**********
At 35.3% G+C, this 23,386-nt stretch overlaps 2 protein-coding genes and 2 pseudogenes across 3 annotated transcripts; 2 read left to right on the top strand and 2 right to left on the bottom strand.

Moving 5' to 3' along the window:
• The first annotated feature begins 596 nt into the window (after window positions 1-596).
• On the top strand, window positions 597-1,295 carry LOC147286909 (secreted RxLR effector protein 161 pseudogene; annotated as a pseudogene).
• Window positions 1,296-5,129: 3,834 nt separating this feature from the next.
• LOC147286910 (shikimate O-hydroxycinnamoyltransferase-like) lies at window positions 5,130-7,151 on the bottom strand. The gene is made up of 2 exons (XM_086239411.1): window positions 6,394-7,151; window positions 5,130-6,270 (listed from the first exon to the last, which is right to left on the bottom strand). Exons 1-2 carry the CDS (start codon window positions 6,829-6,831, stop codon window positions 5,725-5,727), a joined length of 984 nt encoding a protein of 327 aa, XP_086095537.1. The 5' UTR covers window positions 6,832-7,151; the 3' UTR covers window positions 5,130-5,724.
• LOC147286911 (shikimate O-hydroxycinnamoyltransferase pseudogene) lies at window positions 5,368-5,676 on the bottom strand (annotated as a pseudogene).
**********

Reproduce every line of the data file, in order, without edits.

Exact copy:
At 35.3% G+C, this 23,386-nt stretch overlaps 2 protein-coding genes and 2 pseudogenes across 3 annotated transcripts; 2 read left to right on the top strand and 2 right to left on the bottom strand.

Moving 5' to 3' along the window:
• The first annotated feature begins 596 nt into the window (after window positions 1-596).
• On the top strand, window positions 597-1,295 carry LOC147286909 (secreted RxLR effector protein 161 pseudogene; annotated as a pseudogene).
• Window positions 1,296-5,129: 3,834 nt separating this feature from the next.
• LOC147286910 (shikimate O-hydroxycinnamoyltransferase-like) lies at window positions 5,130-7,151 on the bottom strand. The gene is made up of 2 exons (XM_086239411.1): window positions 6,394-7,151; window positions 5,130-6,270 (listed from the first exon to the last, which is right to left on the bottom strand). Exons 1-2 carry the CDS (start codon window positions 6,829-6,831, stop codon window positions 5,725-5,727), a joined length of 984 nt encoding a protein of 327 aa, XP_086095537.1. The 5' UTR covers window positions 6,832-7,151; the 3' UTR covers window positions 5,130-5,724.
• LOC147286911 (shikimate O-hydroxycinnamoyltransferase pseudogene) lies at window positions 5,368-5,676 on the bottom strand (annotated as a pseudogene).